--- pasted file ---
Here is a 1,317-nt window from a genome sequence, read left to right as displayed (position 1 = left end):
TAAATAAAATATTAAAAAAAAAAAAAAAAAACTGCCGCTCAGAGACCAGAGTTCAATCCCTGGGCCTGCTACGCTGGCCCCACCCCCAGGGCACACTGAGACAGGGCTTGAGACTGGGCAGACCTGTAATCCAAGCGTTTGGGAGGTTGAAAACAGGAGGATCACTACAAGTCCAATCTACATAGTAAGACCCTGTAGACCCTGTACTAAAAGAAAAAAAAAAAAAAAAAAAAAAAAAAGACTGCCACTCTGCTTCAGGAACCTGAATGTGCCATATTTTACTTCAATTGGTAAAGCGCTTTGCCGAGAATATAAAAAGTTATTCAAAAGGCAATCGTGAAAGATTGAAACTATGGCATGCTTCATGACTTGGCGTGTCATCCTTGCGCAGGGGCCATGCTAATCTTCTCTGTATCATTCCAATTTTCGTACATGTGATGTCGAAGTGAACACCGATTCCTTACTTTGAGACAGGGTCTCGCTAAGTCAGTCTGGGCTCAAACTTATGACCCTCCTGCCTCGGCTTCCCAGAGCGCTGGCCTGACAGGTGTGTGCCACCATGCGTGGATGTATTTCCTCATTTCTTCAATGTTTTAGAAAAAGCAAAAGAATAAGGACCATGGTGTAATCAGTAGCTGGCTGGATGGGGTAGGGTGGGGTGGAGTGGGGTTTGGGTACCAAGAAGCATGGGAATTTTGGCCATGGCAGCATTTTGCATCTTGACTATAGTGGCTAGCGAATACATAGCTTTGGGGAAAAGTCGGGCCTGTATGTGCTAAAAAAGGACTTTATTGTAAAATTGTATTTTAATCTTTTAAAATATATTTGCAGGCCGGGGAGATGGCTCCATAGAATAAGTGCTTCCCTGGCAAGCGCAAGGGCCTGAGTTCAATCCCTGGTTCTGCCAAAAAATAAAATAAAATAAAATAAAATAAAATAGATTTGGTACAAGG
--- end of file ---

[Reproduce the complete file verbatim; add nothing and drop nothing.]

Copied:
Here is a 1,317-nt window from a genome sequence, read left to right as displayed (position 1 = left end):
TAAATAAAATATTAAAAAAAAAAAAAAAAAACTGCCGCTCAGAGACCAGAGTTCAATCCCTGGGCCTGCTACGCTGGCCCCACCCCCAGGGCACACTGAGACAGGGCTTGAGACTGGGCAGACCTGTAATCCAAGCGTTTGGGAGGTTGAAAACAGGAGGATCACTACAAGTCCAATCTACATAGTAAGACCCTGTAGACCCTGTACTAAAAGAAAAAAAAAAAAAAAAAAAAAAAAAAGACTGCCACTCTGCTTCAGGAACCTGAATGTGCCATATTTTACTTCAATTGGTAAAGCGCTTTGCCGAGAATATAAAAAGTTATTCAAAAGGCAATCGTGAAAGATTGAAACTATGGCATGCTTCATGACTTGGCGTGTCATCCTTGCGCAGGGGCCATGCTAATCTTCTCTGTATCATTCCAATTTTCGTACATGTGATGTCGAAGTGAACACCGATTCCTTACTTTGAGACAGGGTCTCGCTAAGTCAGTCTGGGCTCAAACTTATGACCCTCCTGCCTCGGCTTCCCAGAGCGCTGGCCTGACAGGTGTGTGCCACCATGCGTGGATGTATTTCCTCATTTCTTCAATGTTTTAGAAAAAGCAAAAGAATAAGGACCATGGTGTAATCAGTAGCTGGCTGGATGGGGTAGGGTGGGGTGGAGTGGGGTTTGGGTACCAAGAAGCATGGGAATTTTGGCCATGGCAGCATTTTGCATCTTGACTATAGTGGCTAGCGAATACATAGCTTTGGGGAAAAGTCGGGCCTGTATGTGCTAAAAAAGGACTTTATTGTAAAATTGTATTTTAATCTTTTAAAATATATTTGCAGGCCGGGGAGATGGCTCCATAGAATAAGTGCTTCCCTGGCAAGCGCAAGGGCCTGAGTTCAATCCCTGGTTCTGCCAAAAAATAAAATAAAATAAAATAAAATAAAATAGATTTGGTACAAGG